As with every other Warhammer 40K build I’ve written about, this little kit is great. Fit is not an issue, and there is nothing fiddly about the assembly. Snip the parts from the sprue, trim off the nub marks and mold seams, prime, paint, weather. When you get down to it, that’s all there is.
But the fun is in the simplicity, I think.
Of course, it can’t be overlooked that the Sentinel looks strangely similar to another franchise’s bipedal scout walker. You may recall it… stomping about in the snow, looking for power generators and rebel scum.
If I had the budget, I’d put together a short parody film clip. The AT-ATs and AT-STs are stomping about, shooting things around them. Snowtroopers scurry about, blasting rebel emplacements and trying to keep their feet warm. Suddenly out of nowhere, a little green Sentinel runs up.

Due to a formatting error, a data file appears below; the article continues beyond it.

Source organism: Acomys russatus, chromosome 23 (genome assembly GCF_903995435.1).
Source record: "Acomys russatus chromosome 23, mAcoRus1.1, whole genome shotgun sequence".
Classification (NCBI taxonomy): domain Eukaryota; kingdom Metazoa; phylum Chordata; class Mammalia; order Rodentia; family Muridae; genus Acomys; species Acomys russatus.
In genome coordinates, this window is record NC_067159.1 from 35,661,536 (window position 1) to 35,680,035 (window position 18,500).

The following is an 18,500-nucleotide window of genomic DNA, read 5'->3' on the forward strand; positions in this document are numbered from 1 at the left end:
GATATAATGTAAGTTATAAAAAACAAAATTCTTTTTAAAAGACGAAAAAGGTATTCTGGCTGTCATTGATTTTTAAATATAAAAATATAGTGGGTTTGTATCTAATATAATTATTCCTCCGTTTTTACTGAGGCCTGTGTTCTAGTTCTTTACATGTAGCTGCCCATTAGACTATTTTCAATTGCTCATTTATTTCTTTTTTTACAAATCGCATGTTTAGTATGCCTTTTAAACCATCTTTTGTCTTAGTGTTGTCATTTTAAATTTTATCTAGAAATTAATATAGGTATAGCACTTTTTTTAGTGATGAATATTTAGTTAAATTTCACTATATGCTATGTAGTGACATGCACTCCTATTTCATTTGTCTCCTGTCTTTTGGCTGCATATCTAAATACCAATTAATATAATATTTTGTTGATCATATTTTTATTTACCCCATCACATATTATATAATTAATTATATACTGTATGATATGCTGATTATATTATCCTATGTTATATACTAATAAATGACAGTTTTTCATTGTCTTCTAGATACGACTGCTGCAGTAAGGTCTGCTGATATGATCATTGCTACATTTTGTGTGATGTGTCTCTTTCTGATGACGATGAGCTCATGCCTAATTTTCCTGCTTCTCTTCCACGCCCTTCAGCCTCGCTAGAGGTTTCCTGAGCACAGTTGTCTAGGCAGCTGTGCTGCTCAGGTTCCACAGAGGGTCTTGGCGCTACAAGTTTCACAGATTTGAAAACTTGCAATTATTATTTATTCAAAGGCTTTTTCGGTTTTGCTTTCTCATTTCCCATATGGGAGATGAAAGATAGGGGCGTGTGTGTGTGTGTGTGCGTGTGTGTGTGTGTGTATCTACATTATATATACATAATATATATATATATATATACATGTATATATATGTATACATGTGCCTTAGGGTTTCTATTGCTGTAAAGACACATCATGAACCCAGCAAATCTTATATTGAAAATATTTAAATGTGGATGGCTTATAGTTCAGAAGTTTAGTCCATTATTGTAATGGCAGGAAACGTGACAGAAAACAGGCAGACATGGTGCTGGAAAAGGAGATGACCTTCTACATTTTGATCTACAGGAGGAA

“Hey, what are you doing here?“
“I’m here for the glory of the Emperor! Charge!“
As he rides off into the battle, the two Imperial Snowtroopers shrug and move forward.
If I only had a big budget, equipment, talent, and time. I could be famous you hear? Famous! 🙂
Some Paint And Weathering
I’d done some initial assembly, but left the parts that made up the cockpit separate to ease painting. Everything was primed chaotically in Badger’s Stynylrez Black Primer. It somewhat fits with the 40K universe… it’s dark, but not too grim. 😉
The interior is typical of most Warhammer universe kits I’ve built. Dials and tubes and boxes, all slightly exaggerated in size and relief. Everything was drybrushed heavily with varying shades of gray, in an effort to achieve a nice, deep look. Unfortunately, after adding all the weathering and detail painting, it looks like I just painted it gray. As they say, “it’s the thought that counts.” 😀